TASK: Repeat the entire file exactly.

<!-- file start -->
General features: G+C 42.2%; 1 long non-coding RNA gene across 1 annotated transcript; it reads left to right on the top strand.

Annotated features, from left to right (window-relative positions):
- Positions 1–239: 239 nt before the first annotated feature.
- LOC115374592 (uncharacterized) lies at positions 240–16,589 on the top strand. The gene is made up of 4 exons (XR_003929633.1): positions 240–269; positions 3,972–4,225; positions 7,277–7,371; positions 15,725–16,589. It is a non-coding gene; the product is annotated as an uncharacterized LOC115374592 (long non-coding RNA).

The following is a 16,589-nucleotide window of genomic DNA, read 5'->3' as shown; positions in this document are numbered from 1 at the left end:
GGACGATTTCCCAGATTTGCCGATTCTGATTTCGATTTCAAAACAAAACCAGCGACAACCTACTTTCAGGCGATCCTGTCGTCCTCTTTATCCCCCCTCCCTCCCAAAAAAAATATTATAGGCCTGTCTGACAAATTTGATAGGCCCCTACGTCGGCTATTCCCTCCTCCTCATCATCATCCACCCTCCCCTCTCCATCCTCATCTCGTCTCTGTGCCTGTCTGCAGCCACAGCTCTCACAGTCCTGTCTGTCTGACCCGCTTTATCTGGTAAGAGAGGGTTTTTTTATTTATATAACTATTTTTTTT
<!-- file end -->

General features: G+C 42.2%; 1 long non-coding RNA gene across 1 annotated transcript; it reads left to right on the top strand.

Annotated features, from left to right (window-relative positions):
- Positions 1–239: 239 nt before the first annotated feature.
- LOC115374592 (uncharacterized) lies at positions 240–16,589 on the top strand. The gene is made up of 4 exons (XR_003929633.1): positions 240–269; positions 3,972–4,225; positions 7,277–7,371; positions 15,725–16,589. It is a non-coding gene; the product is annotated as an uncharacterized LOC115374592 (long non-coding RNA).

The following is a 16,589-nucleotide window of genomic DNA, read 5'->3' as shown; positions in this document are numbered from 1 at the left end:
GGACGATTTCCCAGATTTGCCGATTCTGATTTCGATTTCAAAACAAAACCAGCGACAACCTACTTTCAGGCGATCCTGTCGTCCTCTTTATCCCCCCTCCCTCCCAAAAAAAATATTATAGGCCTGTCTGACAAATTTGATAGGCCCCTACGTCGGCTATTCCCTCCTCCTCATCATCATCCACCCTCCCCTCTCCATCCTCATCTCGTCTCTGTGCCTGTCTGCAGCCACAGCTCTCACAGTCCTGTCTGTCTGACCCGCTTTATCTGGTAAGAGAGGGTTTTTTTATTTATATAACTATTTTTTTT